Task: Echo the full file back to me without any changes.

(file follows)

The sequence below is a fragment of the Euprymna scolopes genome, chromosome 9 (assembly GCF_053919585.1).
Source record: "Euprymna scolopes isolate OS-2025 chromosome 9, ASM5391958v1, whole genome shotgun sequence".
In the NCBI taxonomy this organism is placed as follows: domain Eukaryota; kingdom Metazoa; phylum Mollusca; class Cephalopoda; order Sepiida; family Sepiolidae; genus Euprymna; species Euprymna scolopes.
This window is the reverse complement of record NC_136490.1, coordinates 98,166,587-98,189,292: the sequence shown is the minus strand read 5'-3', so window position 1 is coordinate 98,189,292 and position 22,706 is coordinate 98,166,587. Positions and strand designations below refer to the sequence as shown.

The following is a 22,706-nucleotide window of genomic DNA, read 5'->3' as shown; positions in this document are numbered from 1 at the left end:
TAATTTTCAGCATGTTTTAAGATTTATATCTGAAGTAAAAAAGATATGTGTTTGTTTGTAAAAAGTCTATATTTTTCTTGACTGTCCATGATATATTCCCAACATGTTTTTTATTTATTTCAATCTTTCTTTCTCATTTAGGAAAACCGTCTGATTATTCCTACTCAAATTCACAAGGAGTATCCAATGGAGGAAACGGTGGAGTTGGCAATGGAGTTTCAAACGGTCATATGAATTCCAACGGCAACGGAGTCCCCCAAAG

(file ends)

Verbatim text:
The sequence below is a fragment of the Euprymna scolopes genome, chromosome 9 (assembly GCF_053919585.1).
Source record: "Euprymna scolopes isolate OS-2025 chromosome 9, ASM5391958v1, whole genome shotgun sequence".
In the NCBI taxonomy this organism is placed as follows: domain Eukaryota; kingdom Metazoa; phylum Mollusca; class Cephalopoda; order Sepiida; family Sepiolidae; genus Euprymna; species Euprymna scolopes.
This window is the reverse complement of record NC_136490.1, coordinates 98,166,587-98,189,292: the sequence shown is the minus strand read 5'-3', so window position 1 is coordinate 98,189,292 and position 22,706 is coordinate 98,166,587. Positions and strand designations below refer to the sequence as shown.

The following is a 22,706-nucleotide window of genomic DNA, read 5'->3' as shown; positions in this document are numbered from 1 at the left end:
TAATTTTCAGCATGTTTTAAGATTTATATCTGAAGTAAAAAAGATATGTGTTTGTTTGTAAAAAGTCTATATTTTTCTTGACTGTCCATGATATATTCCCAACATGTTTTTTATTTATTTCAATCTTTCTTTCTCATTTAGGAAAACCGTCTGATTATTCCTACTCAAATTCACAAGGAGTATCCAATGGAGGAAACGGTGGAGTTGGCAATGGAGTTTCAAACGGTCATATGAATTCCAACGGCAACGGAGTCCCCCAAAG